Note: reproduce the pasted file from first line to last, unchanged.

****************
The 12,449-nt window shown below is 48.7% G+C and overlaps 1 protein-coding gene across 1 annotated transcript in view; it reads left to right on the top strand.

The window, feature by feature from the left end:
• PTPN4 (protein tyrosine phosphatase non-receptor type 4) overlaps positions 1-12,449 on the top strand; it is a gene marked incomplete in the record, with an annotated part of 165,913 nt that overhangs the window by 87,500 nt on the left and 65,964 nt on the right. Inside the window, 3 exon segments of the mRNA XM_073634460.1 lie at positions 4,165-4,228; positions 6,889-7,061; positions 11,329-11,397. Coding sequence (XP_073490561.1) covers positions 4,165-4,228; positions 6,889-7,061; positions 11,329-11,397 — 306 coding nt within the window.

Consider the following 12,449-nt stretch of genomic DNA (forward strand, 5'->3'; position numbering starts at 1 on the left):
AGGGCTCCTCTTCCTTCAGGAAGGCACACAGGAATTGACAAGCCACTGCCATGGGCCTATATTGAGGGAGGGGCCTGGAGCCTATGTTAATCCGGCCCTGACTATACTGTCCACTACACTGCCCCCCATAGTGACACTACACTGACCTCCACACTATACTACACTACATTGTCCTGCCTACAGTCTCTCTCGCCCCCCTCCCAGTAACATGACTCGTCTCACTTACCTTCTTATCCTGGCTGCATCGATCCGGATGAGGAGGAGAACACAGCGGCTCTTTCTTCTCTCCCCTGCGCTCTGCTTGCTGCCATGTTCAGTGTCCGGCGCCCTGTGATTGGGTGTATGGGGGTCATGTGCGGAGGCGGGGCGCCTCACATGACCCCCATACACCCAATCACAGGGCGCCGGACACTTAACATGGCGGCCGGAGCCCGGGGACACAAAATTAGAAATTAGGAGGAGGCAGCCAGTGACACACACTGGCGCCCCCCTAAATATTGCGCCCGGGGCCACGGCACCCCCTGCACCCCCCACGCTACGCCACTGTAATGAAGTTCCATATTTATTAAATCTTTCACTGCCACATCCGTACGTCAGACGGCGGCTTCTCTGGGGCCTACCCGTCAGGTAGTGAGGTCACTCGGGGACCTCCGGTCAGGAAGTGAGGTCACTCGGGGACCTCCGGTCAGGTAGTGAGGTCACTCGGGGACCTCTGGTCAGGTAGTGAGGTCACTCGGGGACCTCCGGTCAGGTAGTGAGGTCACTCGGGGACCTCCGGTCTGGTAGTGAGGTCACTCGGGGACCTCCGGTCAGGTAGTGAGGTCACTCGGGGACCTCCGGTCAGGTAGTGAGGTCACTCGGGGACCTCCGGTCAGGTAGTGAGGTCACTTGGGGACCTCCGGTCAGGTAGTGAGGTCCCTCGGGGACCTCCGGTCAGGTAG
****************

The 12,449-nt window shown below is 48.7% G+C and overlaps 1 protein-coding gene across 1 annotated transcript in view; it reads left to right on the top strand.

The window, feature by feature from the left end:
• PTPN4 (protein tyrosine phosphatase non-receptor type 4) overlaps positions 1-12,449 on the top strand; it is a gene marked incomplete in the record, with an annotated part of 165,913 nt that overhangs the window by 87,500 nt on the left and 65,964 nt on the right. Inside the window, 3 exon segments of the mRNA XM_073634460.1 lie at positions 4,165-4,228; positions 6,889-7,061; positions 11,329-11,397. Coding sequence (XP_073490561.1) covers positions 4,165-4,228; positions 6,889-7,061; positions 11,329-11,397 — 306 coding nt within the window.

Consider the following 12,449-nt stretch of genomic DNA (forward strand, 5'->3'; position numbering starts at 1 on the left):
AGGGCTCCTCTTCCTTCAGGAAGGCACACAGGAATTGACAAGCCACTGCCATGGGCCTATATTGAGGGAGGGGCCTGGAGCCTATGTTAATCCGGCCCTGACTATACTGTCCACTACACTGCCCCCCATAGTGACACTACACTGACCTCCACACTATACTACACTACATTGTCCTGCCTACAGTCTCTCTCGCCCCCCTCCCAGTAACATGACTCGTCTCACTTACCTTCTTATCCTGGCTGCATCGATCCGGATGAGGAGGAGAACACAGCGGCTCTTTCTTCTCTCCCCTGCGCTCTGCTTGCTGCCATGTTCAGTGTCCGGCGCCCTGTGATTGGGTGTATGGGGGTCATGTGCGGAGGCGGGGCGCCTCACATGACCCCCATACACCCAATCACAGGGCGCCGGACACTTAACATGGCGGCCGGAGCCCGGGGACACAAAATTAGAAATTAGGAGGAGGCAGCCAGTGACACACACTGGCGCCCCCCTAAATATTGCGCCCGGGGCCACGGCACCCCCTGCACCCCCCACGCTACGCCACTGTAATGAAGTTCCATATTTATTAAATCTTTCACTGCCACATCCGTACGTCAGACGGCGGCTTCTCTGGGGCCTACCCGTCAGGTAGTGAGGTCACTCGGGGACCTCCGGTCAGGAAGTGAGGTCACTCGGGGACCTCCGGTCAGGTAGTGAGGTCACTCGGGGACCTCTGGTCAGGTAGTGAGGTCACTCGGGGACCTCCGGTCAGGTAGTGAGGTCACTCGGGGACCTCCGGTCTGGTAGTGAGGTCACTCGGGGACCTCCGGTCAGGTAGTGAGGTCACTCGGGGACCTCCGGTCAGGTAGTGAGGTCACTCGGGGACCTCCGGTCAGGTAGTGAGGTCACTTGGGGACCTCCGGTCAGGTAGTGAGGTCCCTCGGGGACCTCCGGTCAGGTAG